Abashiri is a small town on the Northern coast of Hokkaido, kind of the end of the world and my dad’s hometown. We have no relatives left in Abashiri, but I still had the strong feeling that I wanted to return there when I visited Japan with my parents and boyfriend in October this year. By chance I had come over Junko’s website when searching what to do in Abashiri, which is mostly famous for it’s prison and possibly the drift ice. It turned out to be a success and our Abashiri visit ended on the top of my list of highlights from the trip. Junko and I had exchanged emails a few months earlier and planned one full day of guided sightseeing including a soba lunch with a special chef. The day before, however, the weather forecast showed rain and we were just wondering if we would have to cancel part of the plan when Junko wrote and suggested to only do the lunch and move the rest of the activities to the following day. This kind of service you don’t even expect in Japan. The soba lunch was fantastic and the chef impressed us with his creativity in cooking as well as art, gardening and interior design. The day after we had better luck with the weather and we drove together to lake Kussharo, a crater lake, to watch the view. It was about an hours drive and Junko told us everything about the vegetation, harvesting, industry and history, and answered all our questions on the way. Back in Abashiri we stopped for curry soup lunch before visiting the observatory and rounded off with a magical sunset from Cape Notoro. The tour compiled by Junko based on our wishes and the flexibility and friendliness made these couple of days truly special and became one of those nice experiences that you will for always remember and smile when you look back at. Last but not least, the nature around Abashiri is beautiful with the rough sea always close by, a sea that is not only offering stunning views but also excellent fish and seafood.
A picnic in Hokkaido cannot do without crab legs and Abashiri Hokkaido What-to-do Where-to-go arranged the best picnic I have ever enjoyed and with the best weather and best view to boot. Junko, the English speaking guide was instrumental in arranging a visit to the local market for me to pick out the crab and get it prepared for the picnic. It is worth having a guide to take you to the attractions around Abashiri like I did. It saved me time and made my visit and experience positively carefree and enjoyable and that’s how exploring Hokkaido wilderness should be.
It has been an amazing experience using the tour experience of Junko's tour guiding. We will go back to our home, with the feeling, we visited an exceptional area around Abashiri. We were taken around a complete day ( 8hours), and visited two museums, the surrounding lake, the volcano and had a wonderful private lunch including the famous "soba noodles". The lunch on himself is worth the visit. During the whole day together, we had plenty of time, to discuss about the culture and the people of this area. We are going back, with the hope, to visit again, and learn more about this unique place, and the way of life here.
I booked the soba-making experience while I was holidaying in Hokkaido in early April. Junko went above and beyond as a tour guide! I took the overnight bus from Sapporo to Abashiri, and Junko met me at the bus terminal at 6am even though the soba class was not until 10am. Over the next four hours, she took me on a walking tour of the old town and drove me around to some of her favorite spots that I wouldn't even have known about or been able to access on my own. Junko has such a warm personality, and I had a great time exploring Abashiri with her!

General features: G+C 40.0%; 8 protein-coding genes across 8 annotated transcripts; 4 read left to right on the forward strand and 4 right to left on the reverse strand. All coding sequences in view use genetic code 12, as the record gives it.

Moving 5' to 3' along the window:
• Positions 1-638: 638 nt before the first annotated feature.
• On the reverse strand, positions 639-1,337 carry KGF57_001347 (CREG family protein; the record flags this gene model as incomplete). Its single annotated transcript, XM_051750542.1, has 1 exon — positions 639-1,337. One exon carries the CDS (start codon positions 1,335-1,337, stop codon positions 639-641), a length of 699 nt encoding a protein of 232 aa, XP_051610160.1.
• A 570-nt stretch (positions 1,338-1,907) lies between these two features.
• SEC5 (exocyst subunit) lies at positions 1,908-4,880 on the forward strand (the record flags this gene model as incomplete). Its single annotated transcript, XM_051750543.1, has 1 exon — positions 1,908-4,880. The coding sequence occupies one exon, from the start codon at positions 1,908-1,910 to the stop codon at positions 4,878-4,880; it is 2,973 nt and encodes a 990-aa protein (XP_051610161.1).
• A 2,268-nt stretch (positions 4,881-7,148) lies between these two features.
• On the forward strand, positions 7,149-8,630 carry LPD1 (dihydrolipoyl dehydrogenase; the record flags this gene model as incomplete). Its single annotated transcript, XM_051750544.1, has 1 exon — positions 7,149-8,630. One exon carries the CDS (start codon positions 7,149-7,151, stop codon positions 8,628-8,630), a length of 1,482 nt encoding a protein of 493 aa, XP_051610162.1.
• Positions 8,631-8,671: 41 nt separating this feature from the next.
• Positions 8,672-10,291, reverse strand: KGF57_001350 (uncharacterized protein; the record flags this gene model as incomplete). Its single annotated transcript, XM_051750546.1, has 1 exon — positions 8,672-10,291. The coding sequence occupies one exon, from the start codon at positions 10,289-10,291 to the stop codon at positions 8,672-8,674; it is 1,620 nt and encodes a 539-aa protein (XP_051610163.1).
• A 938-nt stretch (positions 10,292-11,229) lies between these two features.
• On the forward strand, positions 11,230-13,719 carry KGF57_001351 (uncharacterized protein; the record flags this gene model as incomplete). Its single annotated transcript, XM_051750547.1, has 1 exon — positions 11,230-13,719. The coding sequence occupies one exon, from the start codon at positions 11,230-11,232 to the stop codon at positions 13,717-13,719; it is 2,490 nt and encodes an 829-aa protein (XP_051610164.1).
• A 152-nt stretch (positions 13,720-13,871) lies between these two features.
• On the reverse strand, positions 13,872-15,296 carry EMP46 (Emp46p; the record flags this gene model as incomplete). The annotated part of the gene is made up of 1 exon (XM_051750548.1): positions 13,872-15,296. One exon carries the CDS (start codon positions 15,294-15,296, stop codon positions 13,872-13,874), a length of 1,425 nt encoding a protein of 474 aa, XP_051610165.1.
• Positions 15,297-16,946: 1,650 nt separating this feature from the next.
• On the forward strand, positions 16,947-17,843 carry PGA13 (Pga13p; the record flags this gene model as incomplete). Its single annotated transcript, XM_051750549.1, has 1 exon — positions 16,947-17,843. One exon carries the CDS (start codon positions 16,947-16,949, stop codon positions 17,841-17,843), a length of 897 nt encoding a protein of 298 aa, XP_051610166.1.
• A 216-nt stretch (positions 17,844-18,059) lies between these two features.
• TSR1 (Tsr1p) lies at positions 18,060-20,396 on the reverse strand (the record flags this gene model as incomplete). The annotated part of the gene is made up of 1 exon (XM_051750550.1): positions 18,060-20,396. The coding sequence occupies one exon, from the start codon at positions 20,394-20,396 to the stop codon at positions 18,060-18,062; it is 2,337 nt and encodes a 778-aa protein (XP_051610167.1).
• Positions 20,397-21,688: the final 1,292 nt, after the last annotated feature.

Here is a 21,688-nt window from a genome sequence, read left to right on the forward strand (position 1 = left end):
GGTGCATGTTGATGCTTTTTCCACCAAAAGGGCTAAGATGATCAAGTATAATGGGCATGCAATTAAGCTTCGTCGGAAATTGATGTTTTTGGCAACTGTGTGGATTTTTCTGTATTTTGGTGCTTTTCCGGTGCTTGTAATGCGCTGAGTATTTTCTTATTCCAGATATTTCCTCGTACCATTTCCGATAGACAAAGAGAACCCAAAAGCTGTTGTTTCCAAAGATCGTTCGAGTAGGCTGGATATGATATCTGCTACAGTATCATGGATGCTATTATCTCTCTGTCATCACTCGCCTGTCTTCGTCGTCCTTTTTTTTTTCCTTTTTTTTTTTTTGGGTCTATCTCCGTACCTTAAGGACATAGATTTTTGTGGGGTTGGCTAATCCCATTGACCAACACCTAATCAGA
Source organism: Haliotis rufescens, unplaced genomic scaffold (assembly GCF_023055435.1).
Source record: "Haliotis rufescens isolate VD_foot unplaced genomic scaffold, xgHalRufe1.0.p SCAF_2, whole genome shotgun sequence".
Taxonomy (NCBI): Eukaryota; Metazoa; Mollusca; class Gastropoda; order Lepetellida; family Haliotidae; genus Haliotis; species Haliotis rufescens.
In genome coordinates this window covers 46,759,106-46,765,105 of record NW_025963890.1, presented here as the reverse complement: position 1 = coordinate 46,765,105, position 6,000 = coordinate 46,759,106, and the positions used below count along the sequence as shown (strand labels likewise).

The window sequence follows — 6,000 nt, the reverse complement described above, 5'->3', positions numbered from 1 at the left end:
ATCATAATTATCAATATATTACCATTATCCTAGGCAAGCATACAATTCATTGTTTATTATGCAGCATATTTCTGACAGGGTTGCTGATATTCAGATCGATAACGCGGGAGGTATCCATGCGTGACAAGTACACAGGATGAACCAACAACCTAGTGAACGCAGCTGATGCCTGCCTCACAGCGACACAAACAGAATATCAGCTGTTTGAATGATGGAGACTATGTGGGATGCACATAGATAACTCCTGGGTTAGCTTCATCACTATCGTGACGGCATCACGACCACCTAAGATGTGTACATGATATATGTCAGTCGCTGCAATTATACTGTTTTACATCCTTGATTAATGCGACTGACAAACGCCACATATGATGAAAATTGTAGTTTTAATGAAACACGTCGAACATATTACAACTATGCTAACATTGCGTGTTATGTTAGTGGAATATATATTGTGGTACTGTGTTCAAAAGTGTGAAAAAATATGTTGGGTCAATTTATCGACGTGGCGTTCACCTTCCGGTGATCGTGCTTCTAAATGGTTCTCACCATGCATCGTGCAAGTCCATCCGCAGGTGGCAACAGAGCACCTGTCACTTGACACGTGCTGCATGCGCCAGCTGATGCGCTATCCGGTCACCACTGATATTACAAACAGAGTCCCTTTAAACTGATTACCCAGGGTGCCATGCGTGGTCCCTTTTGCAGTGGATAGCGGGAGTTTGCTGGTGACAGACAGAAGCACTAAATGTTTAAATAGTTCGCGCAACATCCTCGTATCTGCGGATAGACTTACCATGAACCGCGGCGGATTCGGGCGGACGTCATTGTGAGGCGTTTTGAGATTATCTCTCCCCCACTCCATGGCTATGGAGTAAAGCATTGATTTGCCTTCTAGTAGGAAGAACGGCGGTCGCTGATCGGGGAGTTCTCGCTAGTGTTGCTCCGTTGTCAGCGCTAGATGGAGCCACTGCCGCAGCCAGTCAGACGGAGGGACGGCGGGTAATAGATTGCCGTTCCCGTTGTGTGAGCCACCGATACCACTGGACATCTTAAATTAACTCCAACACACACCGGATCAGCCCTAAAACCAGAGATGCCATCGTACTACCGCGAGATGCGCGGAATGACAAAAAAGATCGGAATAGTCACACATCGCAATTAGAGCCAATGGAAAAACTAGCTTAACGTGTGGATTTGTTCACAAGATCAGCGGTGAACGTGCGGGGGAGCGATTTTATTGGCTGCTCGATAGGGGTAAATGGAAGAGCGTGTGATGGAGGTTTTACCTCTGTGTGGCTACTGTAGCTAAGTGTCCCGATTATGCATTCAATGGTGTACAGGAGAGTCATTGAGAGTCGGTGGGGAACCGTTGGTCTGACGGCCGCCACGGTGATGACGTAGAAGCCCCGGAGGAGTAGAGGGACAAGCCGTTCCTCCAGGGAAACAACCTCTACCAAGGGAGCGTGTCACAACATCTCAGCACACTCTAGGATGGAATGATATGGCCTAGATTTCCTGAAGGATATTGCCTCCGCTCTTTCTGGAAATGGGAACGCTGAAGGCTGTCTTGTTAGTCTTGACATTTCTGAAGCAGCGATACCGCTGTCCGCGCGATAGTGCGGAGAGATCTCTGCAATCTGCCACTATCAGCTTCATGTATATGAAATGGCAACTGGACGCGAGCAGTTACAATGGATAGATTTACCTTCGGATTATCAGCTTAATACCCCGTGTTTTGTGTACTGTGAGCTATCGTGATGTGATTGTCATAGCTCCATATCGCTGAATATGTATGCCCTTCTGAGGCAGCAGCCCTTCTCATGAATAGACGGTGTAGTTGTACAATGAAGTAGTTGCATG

Learning to make soba surrounded by snow-covered woods and looking out on the Okhotsk sea is a wonderful experience I will always treasure. The chef is so kind, patient and knowledgeable, and the soba was absolutely delicious!
Thank you again Junko for making my Abashiri day trip so enjoyable!
My travelling companion and I had a fantastic day being shown around the north coast of Hokkaido by Junko Fukuda. She is a veritable expert on the history and natural history of the Abashiri area, particularly about the drift ice (this is the southernmost place in the Northern Hemisphere that sees drift ice arrive each winter) and the poignant history of the prisoners who built the Hokkaido Military Highway. Junko is really very friendly indeed, evidently has fun meeting new people, and is very open and relaxed with her guests.
A particular highlight for us was when Junko showed us a pristine volcanic caldera lying inland from Abashiri on the way to Teshikaga. It was just breathtaking, and she was so good at explaining the unique things we were seeing.
For those with no Japanese at all, you will be delighted that Junko is outstandingly fluent in English. She is modest about it, but she used to be a high-level professional Japanese-English interpreter. Junko even knows the English names of many of the plant and animal species that the area boasts.
We can heartily recommend Junko for an unforgettable and privileged visit to Japan’s least-known extremity.
The Soba-making lesson was such a wonderful experience.
I never knew how much detail went into the process of making soba noodles.
From the precise measurements between water and buckwheat flour, to using a special blade with a specific slice to cut the noodles. The owner of this soba shop was so kind in his teachings and even prepared other dishes for us to eat along with the soba. Everything was delicious. He also told us a bit about his family history and a traditional form of dance with carved masks that were brought from Sendai to Abashiri. Overall, it was such an enriching experience to learn more about Japanese culture, as well as appreciate all the effort that goes into creating soba noodles, so that many people can enjoy them each day.